Australian Economic Note: The ask has a growth problem

There could be one ton of plastic waste in the world’s oceans for every three tons of fish in the year 2025. AlphaBeta Director Fraser Thompson last week spoke at the Responsible Business Forum, a gathering co-hosted by the United Nations, to help business leaders, policymakers and NGOs explore new ways of reducing marine plastic waste.

Plastics have revolutionised the way we live and consume goods. Yet our growing appetite for plastic products and packaging is causing massive environmental problems. An estimated 8 million tons of plastic waste end up in the world’s oceans each year and by 2025 this amount is projected to reach 250 million tons – which means there could be one ton of plastic in the sea for every three tons of fish. Once ingested, plastics can inhibit the growth of marine animals, increase their tumour risk, lower their reproduction rate and weaken their ability to detect and evade predators.

More than half of the global plastic in oceans comes from Asia
Asia is at the heart of the challenge. Its rapid economic growth, lack of waste collection systems, and large number of archipelagos make it easier for plastic to enter the oceans. More than half of the plastic leaking into the ocean comes from just five countries: China, Indonesia, the Philippines, Thailand, and Vietnam.

‘Industry is waking up to the plastic waste challenge’
– Fraser Thompson, Director, AlphaBeta Singapore

Companies are increasingly aware of the issue. Many have launched industry-specific initiatives to tackle plastic waste, but what is missing is a broader industry collaboration in Asia, said AlphaBeta Director Fraser Thompson.

“Industry is waking up to the plastic waste challenge,” said Dr Thompson, who last week spoke at the Responsible Business Forum in Singapore to help businesses, governments and NGOs understand what needs to be done to significantly reduce the amount of Asian plastic waste that leaks into the oceans each year. The Responsible Business Forum, co-organised by the UN, is a gathering for committed leaders from industry, government and the civil society. Together they try to forge new partnerships to tackle persistent development challenges.

Three lessons to help stem the tide of plastic waste
AlphaBeta has been working with Food Industry Asia (FIA), an industry body representing leading food and beverage companies in Asia. Many FIA members, including Unilever, Nestle, and Danone, have been actively pursuing their own initiatives to address plastic waste issues, but now they have decided to come together to explore what they could do as an industry.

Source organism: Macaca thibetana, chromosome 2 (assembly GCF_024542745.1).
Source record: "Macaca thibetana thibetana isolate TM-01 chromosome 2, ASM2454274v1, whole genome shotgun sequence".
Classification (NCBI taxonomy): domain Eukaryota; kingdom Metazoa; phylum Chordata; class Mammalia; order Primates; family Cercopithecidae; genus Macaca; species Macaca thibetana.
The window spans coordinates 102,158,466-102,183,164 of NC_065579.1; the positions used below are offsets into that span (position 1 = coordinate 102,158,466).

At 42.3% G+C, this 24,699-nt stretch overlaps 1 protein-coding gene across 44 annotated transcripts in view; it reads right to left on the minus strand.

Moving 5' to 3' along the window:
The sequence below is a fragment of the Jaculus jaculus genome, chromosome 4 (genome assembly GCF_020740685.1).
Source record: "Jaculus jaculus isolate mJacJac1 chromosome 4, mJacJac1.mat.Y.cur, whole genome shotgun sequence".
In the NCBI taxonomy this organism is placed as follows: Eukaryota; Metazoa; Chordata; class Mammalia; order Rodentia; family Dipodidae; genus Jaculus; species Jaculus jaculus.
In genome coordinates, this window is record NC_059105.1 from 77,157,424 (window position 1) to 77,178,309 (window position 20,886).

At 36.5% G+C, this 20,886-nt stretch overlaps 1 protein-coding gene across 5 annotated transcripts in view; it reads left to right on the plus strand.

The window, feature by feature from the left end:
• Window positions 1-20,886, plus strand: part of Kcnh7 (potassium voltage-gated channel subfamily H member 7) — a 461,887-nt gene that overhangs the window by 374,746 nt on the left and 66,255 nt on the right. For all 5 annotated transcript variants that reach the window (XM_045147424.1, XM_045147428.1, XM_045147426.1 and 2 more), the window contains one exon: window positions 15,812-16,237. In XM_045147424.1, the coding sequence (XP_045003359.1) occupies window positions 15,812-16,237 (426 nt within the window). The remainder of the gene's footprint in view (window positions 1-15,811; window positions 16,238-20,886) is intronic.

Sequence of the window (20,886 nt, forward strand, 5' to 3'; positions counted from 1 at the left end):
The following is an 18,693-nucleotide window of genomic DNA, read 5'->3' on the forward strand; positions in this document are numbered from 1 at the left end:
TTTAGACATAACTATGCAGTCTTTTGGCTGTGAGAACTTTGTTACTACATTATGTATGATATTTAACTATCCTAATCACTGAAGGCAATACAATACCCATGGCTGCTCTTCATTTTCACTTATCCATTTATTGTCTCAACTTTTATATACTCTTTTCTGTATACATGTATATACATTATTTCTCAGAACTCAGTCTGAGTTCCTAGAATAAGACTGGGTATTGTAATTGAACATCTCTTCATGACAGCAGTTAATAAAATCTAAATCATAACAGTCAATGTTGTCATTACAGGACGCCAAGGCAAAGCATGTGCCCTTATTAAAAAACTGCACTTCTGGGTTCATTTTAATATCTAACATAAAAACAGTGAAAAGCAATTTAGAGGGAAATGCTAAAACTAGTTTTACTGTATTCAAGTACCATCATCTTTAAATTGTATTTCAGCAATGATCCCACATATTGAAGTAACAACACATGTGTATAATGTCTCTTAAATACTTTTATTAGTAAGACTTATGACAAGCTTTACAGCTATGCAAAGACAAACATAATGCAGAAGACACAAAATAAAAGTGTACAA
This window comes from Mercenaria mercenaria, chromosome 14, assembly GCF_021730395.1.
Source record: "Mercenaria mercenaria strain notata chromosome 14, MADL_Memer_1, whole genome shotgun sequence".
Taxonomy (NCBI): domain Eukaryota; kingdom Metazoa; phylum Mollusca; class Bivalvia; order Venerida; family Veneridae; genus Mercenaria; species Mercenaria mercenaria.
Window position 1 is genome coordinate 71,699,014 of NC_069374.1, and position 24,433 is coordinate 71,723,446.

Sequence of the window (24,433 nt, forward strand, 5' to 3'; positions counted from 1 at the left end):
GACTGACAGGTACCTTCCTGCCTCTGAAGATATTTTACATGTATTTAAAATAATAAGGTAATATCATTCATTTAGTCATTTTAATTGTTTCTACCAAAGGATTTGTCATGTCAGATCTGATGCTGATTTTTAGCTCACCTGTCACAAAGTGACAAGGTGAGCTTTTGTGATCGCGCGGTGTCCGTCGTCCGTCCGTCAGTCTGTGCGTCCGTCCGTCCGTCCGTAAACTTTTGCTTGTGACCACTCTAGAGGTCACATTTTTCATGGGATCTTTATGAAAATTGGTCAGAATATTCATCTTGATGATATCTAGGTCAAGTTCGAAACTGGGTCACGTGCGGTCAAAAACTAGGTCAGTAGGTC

According to AlphaBeta Director Thompson, changing our wasteful attitude towards plastics will require leaders to incorporate three lessons:

1. Effective action needs a shared sense of what matters. A range of initiatives exist to tackle plastic waste. However, their effectiveness is at risk if little is known about the levers needed to make a difference. AlphaBeta analysis, in collaboration with FIA, has identified 45 potential levers to reduce plastic waste in the ocean. For example, there is scope to change product designs, improve collection systems and extract more value from waste streams.

2. We need to think of waste management as a system. To create impact, we should look at the entire process of waste management and not just at individual elements, such as treatment and recycling. Some innovative approaches, including “reverse tipping fee” incentives by governments, exist. But government departments and ministries need to collaborate for such programs to be impactful. In many Asian countries, responsibility for waste issues at the national level is spread across various ministries and agencies.

3. Sound waste management can be financially attractive. AlphaBeta research shows improving waste management processes can generate attractive returns for investors – if certain conditions are met. For example, there is a need for guaranteed waste feedstock volumes, more opportunities for monetising waste, better access to capital (as only 4% of the largest 500 developing world cities have a sufficient credit rating to access capital markets), and mechanisms to alleviate political risks.

AlphaBeta research shows reducing plastic is a sizeable business opportunity
AlphaBeta’s own research suggests that reducing and recycling plastic packaging represents a sizeable business opportunity that could be worth up to US$65 billion in 2030. However, only 15 percent of all plastic packaging produced globally is currently collected for recycling, generating a recycling value yield of only 30 percent. In other words: more than 95 percent of the economic value of plastic packaging is lost.

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